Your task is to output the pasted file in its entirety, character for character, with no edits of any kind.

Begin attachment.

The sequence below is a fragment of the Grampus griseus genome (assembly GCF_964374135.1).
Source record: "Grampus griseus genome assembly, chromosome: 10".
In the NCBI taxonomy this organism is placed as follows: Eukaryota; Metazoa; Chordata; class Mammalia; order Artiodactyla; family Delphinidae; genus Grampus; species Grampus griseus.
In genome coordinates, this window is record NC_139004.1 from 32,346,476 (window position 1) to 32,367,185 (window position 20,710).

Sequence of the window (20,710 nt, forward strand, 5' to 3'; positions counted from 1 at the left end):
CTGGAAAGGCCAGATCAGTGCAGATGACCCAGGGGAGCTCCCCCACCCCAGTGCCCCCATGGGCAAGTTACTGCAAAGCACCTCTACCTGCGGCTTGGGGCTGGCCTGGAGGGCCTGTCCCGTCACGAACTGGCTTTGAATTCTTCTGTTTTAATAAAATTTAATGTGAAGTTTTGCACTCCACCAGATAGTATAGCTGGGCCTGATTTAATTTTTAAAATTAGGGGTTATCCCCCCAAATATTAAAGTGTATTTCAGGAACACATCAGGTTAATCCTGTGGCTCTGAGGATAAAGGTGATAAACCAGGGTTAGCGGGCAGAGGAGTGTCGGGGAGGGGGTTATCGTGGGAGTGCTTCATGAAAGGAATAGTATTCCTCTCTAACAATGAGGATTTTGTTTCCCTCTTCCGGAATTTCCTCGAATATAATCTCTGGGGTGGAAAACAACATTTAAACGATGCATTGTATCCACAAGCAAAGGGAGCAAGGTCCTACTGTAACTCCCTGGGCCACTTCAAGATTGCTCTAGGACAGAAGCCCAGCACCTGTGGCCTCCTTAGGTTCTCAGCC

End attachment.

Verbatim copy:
The sequence below is a fragment of the Grampus griseus genome (assembly GCF_964374135.1).
Source record: "Grampus griseus genome assembly, chromosome: 10".
In the NCBI taxonomy this organism is placed as follows: Eukaryota; Metazoa; Chordata; class Mammalia; order Artiodactyla; family Delphinidae; genus Grampus; species Grampus griseus.
In genome coordinates, this window is record NC_139004.1 from 32,346,476 (window position 1) to 32,367,185 (window position 20,710).

Sequence of the window (20,710 nt, forward strand, 5' to 3'; positions counted from 1 at the left end):
CTGGAAAGGCCAGATCAGTGCAGATGACCCAGGGGAGCTCCCCCACCCCAGTGCCCCCATGGGCAAGTTACTGCAAAGCACCTCTACCTGCGGCTTGGGGCTGGCCTGGAGGGCCTGTCCCGTCACGAACTGGCTTTGAATTCTTCTGTTTTAATAAAATTTAATGTGAAGTTTTGCACTCCACCAGATAGTATAGCTGGGCCTGATTTAATTTTTAAAATTAGGGGTTATCCCCCCAAATATTAAAGTGTATTTCAGGAACACATCAGGTTAATCCTGTGGCTCTGAGGATAAAGGTGATAAACCAGGGTTAGCGGGCAGAGGAGTGTCGGGGAGGGGGTTATCGTGGGAGTGCTTCATGAAAGGAATAGTATTCCTCTCTAACAATGAGGATTTTGTTTCCCTCTTCCGGAATTTCCTCGAATATAATCTCTGGGGTGGAAAACAACATTTAAACGATGCATTGTATCCACAAGCAAAGGGAGCAAGGTCCTACTGTAACTCCCTGGGCCACTTCAAGATTGCTCTAGGACAGAAGCCCAGCACCTGTGGCCTCCTTAGGTTCTCAGCC